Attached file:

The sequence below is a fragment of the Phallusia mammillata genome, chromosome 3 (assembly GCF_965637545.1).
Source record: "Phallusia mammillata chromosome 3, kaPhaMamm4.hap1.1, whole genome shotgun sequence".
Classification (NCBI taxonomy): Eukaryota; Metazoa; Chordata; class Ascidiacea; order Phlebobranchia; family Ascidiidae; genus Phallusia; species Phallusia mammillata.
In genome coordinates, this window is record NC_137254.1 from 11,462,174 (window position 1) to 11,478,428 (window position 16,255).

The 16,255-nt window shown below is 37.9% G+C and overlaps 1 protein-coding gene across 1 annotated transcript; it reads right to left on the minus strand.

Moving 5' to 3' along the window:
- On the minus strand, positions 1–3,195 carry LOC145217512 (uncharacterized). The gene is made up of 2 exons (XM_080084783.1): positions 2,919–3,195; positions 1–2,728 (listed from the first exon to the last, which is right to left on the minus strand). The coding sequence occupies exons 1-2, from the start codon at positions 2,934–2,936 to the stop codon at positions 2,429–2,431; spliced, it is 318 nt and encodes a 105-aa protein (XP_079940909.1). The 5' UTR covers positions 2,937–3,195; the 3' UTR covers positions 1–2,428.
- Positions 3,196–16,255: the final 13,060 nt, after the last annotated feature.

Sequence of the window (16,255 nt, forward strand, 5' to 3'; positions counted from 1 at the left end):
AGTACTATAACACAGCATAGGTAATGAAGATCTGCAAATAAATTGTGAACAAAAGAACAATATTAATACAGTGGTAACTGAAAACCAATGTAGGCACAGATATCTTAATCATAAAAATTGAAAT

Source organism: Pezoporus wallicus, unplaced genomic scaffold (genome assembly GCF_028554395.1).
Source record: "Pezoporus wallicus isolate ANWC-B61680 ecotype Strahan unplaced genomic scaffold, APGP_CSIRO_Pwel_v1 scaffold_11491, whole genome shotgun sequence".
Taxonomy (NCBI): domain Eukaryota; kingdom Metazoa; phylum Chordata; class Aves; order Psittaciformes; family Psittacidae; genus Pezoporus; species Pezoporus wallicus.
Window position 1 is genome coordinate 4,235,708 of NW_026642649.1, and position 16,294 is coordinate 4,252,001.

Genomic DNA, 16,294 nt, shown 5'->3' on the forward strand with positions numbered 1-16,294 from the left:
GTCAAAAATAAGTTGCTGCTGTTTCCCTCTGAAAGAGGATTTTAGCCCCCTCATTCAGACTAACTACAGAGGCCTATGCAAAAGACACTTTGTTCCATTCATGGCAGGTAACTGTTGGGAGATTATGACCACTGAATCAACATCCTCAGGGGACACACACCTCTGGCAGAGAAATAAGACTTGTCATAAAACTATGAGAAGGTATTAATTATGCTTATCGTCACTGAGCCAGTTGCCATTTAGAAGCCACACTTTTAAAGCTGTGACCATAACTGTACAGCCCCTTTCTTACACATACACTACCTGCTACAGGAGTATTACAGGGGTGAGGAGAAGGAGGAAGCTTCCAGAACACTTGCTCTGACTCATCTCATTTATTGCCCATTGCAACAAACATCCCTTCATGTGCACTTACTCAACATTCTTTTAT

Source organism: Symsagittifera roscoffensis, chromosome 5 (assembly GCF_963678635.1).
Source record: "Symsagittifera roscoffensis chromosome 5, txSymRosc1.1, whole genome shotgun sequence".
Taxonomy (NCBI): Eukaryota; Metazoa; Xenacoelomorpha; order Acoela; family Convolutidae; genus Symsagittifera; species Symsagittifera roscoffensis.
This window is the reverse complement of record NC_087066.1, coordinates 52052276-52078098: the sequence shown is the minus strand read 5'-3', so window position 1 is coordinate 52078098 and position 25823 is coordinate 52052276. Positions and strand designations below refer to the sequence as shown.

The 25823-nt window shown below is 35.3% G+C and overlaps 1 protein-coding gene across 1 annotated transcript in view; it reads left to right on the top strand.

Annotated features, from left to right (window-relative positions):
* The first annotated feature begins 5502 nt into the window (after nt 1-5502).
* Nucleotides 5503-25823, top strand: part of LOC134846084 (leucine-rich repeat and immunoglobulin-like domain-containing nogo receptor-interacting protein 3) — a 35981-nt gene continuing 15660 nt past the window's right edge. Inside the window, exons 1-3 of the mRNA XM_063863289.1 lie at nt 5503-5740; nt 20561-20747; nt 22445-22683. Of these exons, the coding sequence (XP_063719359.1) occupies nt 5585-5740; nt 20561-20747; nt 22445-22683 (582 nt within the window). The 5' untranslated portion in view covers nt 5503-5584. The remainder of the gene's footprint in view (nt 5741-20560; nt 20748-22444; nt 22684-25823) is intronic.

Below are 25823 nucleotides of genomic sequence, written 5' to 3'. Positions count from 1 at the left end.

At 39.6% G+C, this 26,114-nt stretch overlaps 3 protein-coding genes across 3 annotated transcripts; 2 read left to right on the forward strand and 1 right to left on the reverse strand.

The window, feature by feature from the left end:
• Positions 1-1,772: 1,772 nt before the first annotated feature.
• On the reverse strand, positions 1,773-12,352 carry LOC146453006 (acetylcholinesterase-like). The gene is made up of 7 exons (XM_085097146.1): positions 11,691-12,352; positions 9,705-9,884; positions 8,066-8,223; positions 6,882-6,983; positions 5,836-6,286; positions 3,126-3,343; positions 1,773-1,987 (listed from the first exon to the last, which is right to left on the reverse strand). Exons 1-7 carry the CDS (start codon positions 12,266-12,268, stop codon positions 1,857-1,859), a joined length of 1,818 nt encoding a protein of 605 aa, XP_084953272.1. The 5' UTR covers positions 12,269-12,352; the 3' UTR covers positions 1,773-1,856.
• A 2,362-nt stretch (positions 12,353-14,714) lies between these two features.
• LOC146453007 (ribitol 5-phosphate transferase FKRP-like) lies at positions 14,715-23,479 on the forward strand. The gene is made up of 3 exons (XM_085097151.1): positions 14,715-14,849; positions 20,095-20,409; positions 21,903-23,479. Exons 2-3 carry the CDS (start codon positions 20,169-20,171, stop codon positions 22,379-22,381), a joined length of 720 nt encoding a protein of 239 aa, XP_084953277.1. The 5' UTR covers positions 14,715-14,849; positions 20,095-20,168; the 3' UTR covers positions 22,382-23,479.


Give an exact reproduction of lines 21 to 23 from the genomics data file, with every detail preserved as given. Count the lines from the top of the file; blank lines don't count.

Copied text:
The 25823-nt window shown below is 35.3% G+C and overlaps 1 protein-coding gene across 1 annotated transcript in view; it reads left to right on the top strand.

Annotated features, from left to right (window-relative positions):
* The first annotated feature begins 5502 nt into the window (after nt 1-5502).